The Paternity Opportunity Program (or POP) was established in California
in 1995 creating a simpler system for a biological mother and unmarried
father to establish paternity. The program was created to be in compliance
with a federal mandate (Title 42 United States Code (USC) 666(a)(5)(C)).
The California Department of Child Support Services (DCSS) operates the program.
Since its inception 23 years ago, POP has helped almost three and one half
million people establish paternity.
POP is a voluntary program for an unmarried mother and biological father
to establish legal paternity. There is no charge for this program, and
the program significantly saves time and money in establishing paternity
than going through the court system. Note: A signed CS 909, Declaration
of Paternity has the same force and effect as a judgment for paternity
issued by a court.
In California, there are only two ways to establish paternity for unmarried
parents: either through the court system or through POP.
Since POP is a voluntary program, there are no DNA tests or other scientific
means to establish paternity. If either parent is not sure of the child’s
paternity, then POP should not be used.
At all hospitals where births take place, the CS 909 form is offered to
all parents. The form is also available at “…all local child support agency offices, offices of local registrars of
births and deaths, courts, and county welfare departments within this state…” (California Family Code Section 7571f)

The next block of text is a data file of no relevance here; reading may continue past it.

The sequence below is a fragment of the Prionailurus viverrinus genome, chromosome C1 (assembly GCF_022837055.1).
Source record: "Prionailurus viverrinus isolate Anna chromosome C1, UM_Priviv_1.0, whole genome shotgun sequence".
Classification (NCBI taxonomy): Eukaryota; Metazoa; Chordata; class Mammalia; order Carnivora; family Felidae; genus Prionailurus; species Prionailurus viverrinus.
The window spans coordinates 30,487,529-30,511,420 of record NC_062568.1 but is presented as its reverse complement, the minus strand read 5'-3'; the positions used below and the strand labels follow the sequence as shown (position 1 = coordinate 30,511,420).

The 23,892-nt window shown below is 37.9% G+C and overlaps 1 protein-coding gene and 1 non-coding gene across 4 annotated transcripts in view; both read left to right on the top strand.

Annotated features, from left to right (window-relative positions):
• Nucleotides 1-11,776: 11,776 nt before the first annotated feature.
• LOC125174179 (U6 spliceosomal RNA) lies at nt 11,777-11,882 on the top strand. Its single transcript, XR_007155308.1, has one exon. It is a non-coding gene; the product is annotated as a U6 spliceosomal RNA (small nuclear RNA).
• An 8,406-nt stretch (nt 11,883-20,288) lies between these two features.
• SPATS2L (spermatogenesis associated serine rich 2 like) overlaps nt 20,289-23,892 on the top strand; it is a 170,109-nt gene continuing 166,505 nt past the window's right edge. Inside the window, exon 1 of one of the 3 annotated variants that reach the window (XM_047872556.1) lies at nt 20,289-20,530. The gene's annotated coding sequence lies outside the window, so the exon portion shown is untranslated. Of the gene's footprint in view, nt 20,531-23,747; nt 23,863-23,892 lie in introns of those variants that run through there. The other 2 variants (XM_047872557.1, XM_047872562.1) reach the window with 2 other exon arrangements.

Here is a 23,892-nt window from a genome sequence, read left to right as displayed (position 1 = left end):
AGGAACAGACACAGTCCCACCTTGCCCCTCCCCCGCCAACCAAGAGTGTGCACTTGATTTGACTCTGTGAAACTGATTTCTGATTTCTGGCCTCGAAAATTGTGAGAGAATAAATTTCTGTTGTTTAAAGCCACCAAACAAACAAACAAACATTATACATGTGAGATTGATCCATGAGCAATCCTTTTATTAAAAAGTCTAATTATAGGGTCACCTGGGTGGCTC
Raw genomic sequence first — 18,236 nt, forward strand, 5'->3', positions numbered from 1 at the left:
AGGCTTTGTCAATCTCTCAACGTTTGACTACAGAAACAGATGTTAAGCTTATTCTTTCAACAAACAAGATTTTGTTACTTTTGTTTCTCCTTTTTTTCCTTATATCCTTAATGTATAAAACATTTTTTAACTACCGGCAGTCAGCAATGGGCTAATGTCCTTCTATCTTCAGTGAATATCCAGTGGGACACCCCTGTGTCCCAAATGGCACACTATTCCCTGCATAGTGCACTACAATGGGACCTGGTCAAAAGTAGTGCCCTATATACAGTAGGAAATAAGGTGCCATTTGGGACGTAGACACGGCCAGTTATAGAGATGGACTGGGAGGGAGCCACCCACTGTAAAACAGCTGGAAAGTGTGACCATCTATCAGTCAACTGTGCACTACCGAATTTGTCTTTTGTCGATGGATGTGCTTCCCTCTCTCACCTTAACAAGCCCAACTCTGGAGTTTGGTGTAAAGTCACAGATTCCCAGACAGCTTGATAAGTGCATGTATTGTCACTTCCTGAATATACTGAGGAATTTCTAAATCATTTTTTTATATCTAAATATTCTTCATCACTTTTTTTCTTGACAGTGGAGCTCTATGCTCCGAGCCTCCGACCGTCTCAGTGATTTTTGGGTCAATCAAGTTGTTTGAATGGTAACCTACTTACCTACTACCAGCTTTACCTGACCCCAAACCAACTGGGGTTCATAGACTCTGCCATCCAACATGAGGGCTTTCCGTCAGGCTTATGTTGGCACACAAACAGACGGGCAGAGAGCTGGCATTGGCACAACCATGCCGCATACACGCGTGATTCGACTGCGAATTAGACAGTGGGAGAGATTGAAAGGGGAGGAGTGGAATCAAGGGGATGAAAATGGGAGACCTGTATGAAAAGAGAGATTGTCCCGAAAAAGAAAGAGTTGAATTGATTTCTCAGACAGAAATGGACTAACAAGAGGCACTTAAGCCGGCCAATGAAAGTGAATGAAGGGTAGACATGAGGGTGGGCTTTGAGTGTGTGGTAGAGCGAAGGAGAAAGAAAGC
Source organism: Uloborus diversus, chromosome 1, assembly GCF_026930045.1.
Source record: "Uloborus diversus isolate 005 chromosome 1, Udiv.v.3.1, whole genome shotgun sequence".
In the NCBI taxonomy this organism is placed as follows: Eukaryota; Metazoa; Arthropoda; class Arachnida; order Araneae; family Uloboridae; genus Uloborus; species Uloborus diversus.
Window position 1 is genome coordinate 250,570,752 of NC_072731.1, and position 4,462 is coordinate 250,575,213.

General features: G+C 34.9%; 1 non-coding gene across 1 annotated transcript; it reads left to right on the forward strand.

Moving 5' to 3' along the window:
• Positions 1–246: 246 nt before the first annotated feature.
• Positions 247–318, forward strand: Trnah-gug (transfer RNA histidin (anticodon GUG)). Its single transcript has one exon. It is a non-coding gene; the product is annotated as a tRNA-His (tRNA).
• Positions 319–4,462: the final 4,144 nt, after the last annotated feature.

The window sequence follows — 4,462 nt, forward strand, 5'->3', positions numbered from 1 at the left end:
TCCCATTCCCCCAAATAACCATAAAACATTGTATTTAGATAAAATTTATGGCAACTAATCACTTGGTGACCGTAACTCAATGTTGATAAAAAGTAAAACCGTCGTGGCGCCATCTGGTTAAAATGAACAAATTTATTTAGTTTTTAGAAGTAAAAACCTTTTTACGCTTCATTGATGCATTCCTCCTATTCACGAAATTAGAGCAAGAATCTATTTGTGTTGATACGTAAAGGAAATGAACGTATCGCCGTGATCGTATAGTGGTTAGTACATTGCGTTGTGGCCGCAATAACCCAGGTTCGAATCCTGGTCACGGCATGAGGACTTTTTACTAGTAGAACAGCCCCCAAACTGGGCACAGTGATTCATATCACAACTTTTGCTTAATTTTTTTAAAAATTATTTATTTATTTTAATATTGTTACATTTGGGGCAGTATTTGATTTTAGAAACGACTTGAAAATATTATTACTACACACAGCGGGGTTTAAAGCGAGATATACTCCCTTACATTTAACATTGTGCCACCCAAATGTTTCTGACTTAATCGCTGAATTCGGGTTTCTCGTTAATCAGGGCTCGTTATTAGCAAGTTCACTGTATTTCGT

If the form is not signed at the time of the child’s birth, the CS
909 form can still be used to establish paternity later. According to
DCSS: “A CS 909, Declaration of Paternity, may be completed any
time after the child’s birth, if none of the disqualifying presumptions
or conditions existed that established a presumed parent, according to
California Family Code 7540 and 7611, such as the mother was not legally
married to anyone at the time of conception or birth.”
The signing of the CS 909 form must be witnessed. By California law, there
are only certain people authorized to witness the signature, such as “…the
family law facilitator of a local court, the hospital where a child is
born, the local registrar of births and deaths, local child support agency,
local welfare office or notary public officials are qualified to witness
a Declaration of Paternity. When signing a Declaration of Paternity outside
the State of California, (including internationally), a notary public is the
only qualified witness and a fee for services may be charged. A Declaration
of Paternity must be completed, signed by both parents with signatures
properly witnessed and filed with the California Department of Child Support
Services before legal paternity is established…”
After signing and returning the CS 909, processing the form by DCSS usually
takes two to three weeks.
For additional information regarding POP, or the California Department
of Child Support Services, visit their website at